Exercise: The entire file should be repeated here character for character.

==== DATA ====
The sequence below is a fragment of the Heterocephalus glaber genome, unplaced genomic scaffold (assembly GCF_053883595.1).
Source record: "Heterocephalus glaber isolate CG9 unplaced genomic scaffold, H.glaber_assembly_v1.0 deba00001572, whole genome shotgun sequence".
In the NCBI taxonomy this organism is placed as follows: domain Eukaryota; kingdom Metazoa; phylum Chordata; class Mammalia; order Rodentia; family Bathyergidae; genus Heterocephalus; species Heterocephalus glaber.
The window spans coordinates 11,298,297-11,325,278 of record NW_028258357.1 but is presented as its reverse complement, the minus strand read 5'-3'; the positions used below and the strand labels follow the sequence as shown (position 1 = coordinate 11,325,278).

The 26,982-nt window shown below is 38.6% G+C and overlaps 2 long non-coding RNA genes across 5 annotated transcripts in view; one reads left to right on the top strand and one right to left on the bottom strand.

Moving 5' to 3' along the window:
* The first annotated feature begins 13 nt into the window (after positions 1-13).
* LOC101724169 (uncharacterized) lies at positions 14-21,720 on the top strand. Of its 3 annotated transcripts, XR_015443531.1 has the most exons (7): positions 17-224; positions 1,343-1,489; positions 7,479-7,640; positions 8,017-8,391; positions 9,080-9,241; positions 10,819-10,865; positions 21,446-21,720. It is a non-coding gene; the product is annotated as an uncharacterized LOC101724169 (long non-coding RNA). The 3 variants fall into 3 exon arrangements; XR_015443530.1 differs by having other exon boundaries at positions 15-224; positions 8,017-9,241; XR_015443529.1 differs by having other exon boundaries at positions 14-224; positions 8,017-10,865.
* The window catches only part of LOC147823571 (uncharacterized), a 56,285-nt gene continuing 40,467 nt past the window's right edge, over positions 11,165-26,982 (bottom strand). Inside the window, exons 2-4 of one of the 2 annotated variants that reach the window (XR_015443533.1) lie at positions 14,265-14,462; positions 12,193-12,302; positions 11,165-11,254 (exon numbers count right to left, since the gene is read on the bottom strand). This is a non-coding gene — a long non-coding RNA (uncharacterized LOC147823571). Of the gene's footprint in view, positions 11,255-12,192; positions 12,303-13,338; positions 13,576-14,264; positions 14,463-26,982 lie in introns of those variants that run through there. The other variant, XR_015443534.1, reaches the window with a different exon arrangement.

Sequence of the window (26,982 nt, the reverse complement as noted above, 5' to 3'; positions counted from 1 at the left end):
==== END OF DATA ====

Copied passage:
The sequence below is a fragment of the Heterocephalus glaber genome, unplaced genomic scaffold (assembly GCF_053883595.1).
Source record: "Heterocephalus glaber isolate CG9 unplaced genomic scaffold, H.glaber_assembly_v1.0 deba00001572, whole genome shotgun sequence".
In the NCBI taxonomy this organism is placed as follows: domain Eukaryota; kingdom Metazoa; phylum Chordata; class Mammalia; order Rodentia; family Bathyergidae; genus Heterocephalus; species Heterocephalus glaber.
The window spans coordinates 11,298,297-11,325,278 of record NW_028258357.1 but is presented as its reverse complement, the minus strand read 5'-3'; the positions used below and the strand labels follow the sequence as shown (position 1 = coordinate 11,325,278).

The 26,982-nt window shown below is 38.6% G+C and overlaps 2 long non-coding RNA genes across 5 annotated transcripts in view; one reads left to right on the top strand and one right to left on the bottom strand.

Moving 5' to 3' along the window:
* The first annotated feature begins 13 nt into the window (after positions 1-13).
* LOC101724169 (uncharacterized) lies at positions 14-21,720 on the top strand. Of its 3 annotated transcripts, XR_015443531.1 has the most exons (7): positions 17-224; positions 1,343-1,489; positions 7,479-7,640; positions 8,017-8,391; positions 9,080-9,241; positions 10,819-10,865; positions 21,446-21,720. It is a non-coding gene; the product is annotated as an uncharacterized LOC101724169 (long non-coding RNA). The 3 variants fall into 3 exon arrangements; XR_015443530.1 differs by having other exon boundaries at positions 15-224; positions 8,017-9,241; XR_015443529.1 differs by having other exon boundaries at positions 14-224; positions 8,017-10,865.
* The window catches only part of LOC147823571 (uncharacterized), a 56,285-nt gene continuing 40,467 nt past the window's right edge, over positions 11,165-26,982 (bottom strand). Inside the window, exons 2-4 of one of the 2 annotated variants that reach the window (XR_015443533.1) lie at positions 14,265-14,462; positions 12,193-12,302; positions 11,165-11,254 (exon numbers count right to left, since the gene is read on the bottom strand). This is a non-coding gene — a long non-coding RNA (uncharacterized LOC147823571). Of the gene's footprint in view, positions 11,255-12,192; positions 12,303-13,338; positions 13,576-14,264; positions 14,463-26,982 lie in introns of those variants that run through there. The other variant, XR_015443534.1, reaches the window with a different exon arrangement.

Sequence of the window (26,982 nt, the reverse complement as noted above, 5' to 3'; positions counted from 1 at the left end):